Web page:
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5 of the Best Italian Cookbooks of 2017 So Far

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Each region and city of Italy has their own iconic ingredient or recipe and their own style of home cooking. Whether it's the fish dishes and fritole of Venice to the prosciutto of San Daniele in the north to the risotto alla Milanese. The Genoan pestos of the north-west to the slow cooked ragùs of Bologna. The real Parmigiano Reggiano of the Emilia Romagna region to the crostini and ribollita of Tuscany. Traditional Roman Carbonara. The truffles of Piedmont. Neopolitan pizzas. The extra virgin olive oil of Puglia and the red chilli peppers of Calabria.

Italian food is an exciting cuisine, one of many, many regional specialties and traditions. But not only does this make it an interesting place for the foodie to visit, with so much choice it makes Italian gastronomy perfect for home cooking and experimentation. Unlike, say Indian or Chinese cooking, Italian recipes tend to use fewer ingredients, most of which are relatively common and readily available.

As you will see below, there is so much more to Italian cuisine than just pasta and pizza, there is a litany of choices to suit any occasion; the quick and tasty meal, the romantic meal, the light lunch, the sandwich or snack and there’s plenty for the seasoned pro who wants to get a bit adventurous. Italian food always has something to offer and the following books highlight this range.

Two Kitchens

Roddy fell in love with Italian food after emigrating to Rome, and over the space of a decade became a well known and award-winning food writer and blogger. Two Kitchens is her second book with the title referring to her kitchens in Sicily and Rome, and hence the regions represented throughout. The layout is bright and colourful, the food is uncomplicated, cosy and packed with flavour.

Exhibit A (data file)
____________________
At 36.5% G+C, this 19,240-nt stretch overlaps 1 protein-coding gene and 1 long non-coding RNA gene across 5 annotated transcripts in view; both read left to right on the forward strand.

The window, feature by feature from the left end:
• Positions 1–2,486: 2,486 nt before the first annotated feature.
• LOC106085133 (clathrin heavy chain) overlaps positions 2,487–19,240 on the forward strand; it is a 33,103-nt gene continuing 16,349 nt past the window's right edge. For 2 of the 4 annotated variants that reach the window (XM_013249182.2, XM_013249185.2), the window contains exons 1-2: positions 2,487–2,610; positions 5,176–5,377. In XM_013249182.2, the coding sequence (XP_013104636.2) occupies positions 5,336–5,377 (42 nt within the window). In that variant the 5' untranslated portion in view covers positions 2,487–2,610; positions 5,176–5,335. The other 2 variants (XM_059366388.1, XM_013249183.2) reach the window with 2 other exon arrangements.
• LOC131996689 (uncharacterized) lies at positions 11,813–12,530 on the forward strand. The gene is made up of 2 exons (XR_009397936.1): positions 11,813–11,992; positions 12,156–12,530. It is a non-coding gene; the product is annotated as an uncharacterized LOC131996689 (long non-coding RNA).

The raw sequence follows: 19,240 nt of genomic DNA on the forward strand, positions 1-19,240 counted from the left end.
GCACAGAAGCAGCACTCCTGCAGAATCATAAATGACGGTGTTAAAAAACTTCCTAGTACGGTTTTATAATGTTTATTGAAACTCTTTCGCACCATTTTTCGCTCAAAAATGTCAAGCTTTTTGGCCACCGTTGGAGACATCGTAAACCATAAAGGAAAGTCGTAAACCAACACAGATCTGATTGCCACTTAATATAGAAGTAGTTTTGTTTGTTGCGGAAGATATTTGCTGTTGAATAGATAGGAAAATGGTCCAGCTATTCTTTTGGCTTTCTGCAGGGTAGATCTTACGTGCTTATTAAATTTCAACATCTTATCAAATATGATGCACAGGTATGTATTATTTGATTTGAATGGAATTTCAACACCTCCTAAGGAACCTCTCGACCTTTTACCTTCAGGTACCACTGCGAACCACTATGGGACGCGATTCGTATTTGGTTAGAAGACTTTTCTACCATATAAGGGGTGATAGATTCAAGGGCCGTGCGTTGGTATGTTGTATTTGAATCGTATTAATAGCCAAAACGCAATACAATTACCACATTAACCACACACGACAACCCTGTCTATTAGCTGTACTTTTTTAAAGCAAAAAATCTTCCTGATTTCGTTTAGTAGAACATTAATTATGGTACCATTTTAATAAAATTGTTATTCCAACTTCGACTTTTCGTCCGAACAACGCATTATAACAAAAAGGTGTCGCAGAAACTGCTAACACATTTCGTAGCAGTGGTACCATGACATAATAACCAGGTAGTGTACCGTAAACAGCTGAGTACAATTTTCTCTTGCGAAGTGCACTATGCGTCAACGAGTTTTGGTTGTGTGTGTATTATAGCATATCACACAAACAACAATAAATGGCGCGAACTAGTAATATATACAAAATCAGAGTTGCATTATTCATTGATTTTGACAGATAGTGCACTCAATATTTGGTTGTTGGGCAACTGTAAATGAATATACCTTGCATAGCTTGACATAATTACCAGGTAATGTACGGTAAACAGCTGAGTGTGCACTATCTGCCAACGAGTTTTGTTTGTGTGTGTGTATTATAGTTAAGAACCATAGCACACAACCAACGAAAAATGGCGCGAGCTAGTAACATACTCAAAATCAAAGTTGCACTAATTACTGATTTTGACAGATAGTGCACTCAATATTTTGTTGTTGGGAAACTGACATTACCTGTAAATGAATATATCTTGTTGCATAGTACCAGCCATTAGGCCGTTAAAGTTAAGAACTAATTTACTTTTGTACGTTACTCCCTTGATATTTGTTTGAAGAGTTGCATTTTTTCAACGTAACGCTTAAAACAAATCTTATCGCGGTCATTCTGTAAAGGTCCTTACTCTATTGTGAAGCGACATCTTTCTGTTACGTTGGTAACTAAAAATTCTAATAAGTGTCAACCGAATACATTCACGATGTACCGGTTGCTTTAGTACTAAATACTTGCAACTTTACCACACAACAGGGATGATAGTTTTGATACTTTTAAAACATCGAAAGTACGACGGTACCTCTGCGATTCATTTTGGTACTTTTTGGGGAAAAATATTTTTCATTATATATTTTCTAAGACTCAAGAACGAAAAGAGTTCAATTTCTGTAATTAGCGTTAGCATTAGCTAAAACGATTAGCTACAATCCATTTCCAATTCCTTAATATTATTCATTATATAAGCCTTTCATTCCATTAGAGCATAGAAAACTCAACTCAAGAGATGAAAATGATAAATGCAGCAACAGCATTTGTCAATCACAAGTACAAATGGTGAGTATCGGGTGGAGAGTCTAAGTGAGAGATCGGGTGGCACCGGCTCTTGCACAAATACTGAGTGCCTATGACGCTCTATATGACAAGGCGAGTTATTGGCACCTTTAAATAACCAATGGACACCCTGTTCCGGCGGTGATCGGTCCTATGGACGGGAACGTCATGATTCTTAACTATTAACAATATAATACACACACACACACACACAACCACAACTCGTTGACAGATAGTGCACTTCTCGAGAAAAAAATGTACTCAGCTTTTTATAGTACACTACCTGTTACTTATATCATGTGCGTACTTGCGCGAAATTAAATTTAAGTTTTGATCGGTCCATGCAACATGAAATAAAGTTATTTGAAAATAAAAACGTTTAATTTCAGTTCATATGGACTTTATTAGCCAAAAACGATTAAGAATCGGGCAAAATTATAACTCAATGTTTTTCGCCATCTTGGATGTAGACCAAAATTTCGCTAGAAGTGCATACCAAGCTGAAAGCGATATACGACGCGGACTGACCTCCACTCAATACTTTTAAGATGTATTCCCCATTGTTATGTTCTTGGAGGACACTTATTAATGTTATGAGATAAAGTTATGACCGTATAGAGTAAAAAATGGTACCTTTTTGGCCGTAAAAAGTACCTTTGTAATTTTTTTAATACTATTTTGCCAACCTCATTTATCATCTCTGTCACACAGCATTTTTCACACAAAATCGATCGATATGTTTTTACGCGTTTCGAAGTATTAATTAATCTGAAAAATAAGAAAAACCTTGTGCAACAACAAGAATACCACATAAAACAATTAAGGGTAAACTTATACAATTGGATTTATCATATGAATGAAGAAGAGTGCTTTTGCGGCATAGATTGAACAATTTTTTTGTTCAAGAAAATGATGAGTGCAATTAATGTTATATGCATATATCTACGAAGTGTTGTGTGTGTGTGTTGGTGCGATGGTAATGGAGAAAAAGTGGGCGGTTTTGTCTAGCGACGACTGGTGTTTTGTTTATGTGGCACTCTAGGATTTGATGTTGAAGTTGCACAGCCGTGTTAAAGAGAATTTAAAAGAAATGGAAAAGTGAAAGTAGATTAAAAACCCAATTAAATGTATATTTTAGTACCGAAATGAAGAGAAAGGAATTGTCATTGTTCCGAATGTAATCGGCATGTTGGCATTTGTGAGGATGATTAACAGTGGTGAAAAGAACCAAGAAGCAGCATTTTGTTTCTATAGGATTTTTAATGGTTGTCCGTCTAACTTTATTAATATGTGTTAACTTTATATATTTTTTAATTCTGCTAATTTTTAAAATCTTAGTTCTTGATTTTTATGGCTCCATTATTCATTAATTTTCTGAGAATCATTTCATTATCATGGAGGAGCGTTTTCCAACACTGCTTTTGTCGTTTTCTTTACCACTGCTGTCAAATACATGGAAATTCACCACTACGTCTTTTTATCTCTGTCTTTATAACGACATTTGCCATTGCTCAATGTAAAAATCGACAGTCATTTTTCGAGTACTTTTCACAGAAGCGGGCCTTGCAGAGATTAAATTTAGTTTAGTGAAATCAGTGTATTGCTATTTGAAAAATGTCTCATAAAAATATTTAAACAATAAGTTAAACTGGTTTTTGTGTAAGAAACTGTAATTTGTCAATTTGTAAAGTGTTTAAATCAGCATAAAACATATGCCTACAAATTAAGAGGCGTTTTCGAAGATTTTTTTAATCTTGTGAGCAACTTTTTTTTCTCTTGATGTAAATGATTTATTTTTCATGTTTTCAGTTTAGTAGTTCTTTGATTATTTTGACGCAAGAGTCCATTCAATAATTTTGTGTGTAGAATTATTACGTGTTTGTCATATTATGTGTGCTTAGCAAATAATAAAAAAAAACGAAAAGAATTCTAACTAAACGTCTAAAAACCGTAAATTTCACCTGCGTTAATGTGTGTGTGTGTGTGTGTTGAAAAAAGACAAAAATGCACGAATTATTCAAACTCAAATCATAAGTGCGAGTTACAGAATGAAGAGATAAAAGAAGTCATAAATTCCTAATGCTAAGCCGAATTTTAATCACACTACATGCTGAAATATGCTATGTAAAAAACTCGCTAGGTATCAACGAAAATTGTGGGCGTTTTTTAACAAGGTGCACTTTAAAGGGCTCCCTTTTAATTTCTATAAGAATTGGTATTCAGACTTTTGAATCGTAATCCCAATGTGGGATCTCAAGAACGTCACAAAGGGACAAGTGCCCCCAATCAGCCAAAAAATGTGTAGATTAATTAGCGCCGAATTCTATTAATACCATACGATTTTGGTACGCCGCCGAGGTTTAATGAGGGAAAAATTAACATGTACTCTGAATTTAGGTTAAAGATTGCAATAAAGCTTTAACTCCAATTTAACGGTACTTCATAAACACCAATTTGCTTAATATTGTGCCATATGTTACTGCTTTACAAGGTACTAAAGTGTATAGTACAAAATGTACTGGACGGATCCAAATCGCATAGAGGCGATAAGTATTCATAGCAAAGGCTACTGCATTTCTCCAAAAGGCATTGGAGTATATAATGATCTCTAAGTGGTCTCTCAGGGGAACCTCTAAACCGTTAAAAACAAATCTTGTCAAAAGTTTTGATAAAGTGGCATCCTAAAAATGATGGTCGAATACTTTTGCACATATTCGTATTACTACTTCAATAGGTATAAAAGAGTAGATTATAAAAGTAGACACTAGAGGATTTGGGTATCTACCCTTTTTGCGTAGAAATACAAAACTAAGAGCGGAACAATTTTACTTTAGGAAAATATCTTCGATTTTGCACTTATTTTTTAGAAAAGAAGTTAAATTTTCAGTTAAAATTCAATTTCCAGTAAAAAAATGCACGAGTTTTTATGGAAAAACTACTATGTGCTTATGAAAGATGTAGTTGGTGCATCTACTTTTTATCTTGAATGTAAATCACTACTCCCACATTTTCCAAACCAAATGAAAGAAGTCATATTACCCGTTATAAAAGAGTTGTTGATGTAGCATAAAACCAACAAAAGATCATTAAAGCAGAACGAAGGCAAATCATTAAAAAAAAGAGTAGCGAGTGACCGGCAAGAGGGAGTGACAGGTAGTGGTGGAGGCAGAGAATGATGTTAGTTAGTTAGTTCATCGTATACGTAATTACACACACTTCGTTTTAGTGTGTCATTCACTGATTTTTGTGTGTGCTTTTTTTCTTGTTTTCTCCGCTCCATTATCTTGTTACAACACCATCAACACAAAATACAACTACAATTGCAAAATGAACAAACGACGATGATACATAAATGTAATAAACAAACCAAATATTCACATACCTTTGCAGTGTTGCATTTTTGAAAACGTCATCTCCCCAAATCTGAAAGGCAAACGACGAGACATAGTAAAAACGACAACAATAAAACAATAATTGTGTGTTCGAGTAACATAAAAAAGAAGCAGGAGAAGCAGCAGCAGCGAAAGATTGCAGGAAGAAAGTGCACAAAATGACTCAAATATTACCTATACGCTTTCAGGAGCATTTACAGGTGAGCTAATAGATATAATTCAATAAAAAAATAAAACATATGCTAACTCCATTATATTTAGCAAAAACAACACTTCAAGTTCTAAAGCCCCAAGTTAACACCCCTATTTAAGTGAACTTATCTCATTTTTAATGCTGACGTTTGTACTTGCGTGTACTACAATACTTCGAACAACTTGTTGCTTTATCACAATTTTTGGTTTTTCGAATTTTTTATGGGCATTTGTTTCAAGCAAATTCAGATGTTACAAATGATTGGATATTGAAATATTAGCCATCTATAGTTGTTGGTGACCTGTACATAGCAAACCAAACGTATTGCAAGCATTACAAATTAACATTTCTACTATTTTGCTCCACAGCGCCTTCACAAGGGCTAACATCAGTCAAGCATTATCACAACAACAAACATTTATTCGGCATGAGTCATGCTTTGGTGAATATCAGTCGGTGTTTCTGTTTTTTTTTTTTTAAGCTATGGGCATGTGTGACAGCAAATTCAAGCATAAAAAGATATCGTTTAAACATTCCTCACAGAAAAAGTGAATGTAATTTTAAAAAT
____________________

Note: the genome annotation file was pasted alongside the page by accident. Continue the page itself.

Recipes to try: Carmela’s beef rolls in tomato sauce - a meal of beef slices around vegetables, prosciutto and hard-boiled egg - is a wonderful wintertime dish. The rolls are simmered in a smooth passata and red wine sauce. It’s sumptuous. For dessert, try the chocolate and almond cake. A masterpiece of only seven ingredients (one optional).

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Aperitivo

Perhaps best known for her book Make Mine A Martini, Plunkett-Hogge is an acclaimed food and drinks writer with a number of books under her belt. Released earlier this year, Aperitivo: Drinks and snacks for the Dolce Vita is a book that brings the best out of the aperitif, the antipasti dish, the casual cocktail. It’s a beautifully laid out book which serves up delicious bites and a little bit of regional history behind each of them.

Recipes to try: As trends go, the soft and spreadable Italian nduja spicy sausage is a very popular ingredient these days. It’s incredibly tasty and versatile, bringing a deep umami flavour with a serious punch of heat. The deep-fried nduja croquettes are very simple to make and are the perfect partner to a cold beer or icy cocktail. Don’t fancy the heat? How about the creamy chicken liver crostini. An Italian classic spruced with herbs and a dash of lemon and marsala. Delicious.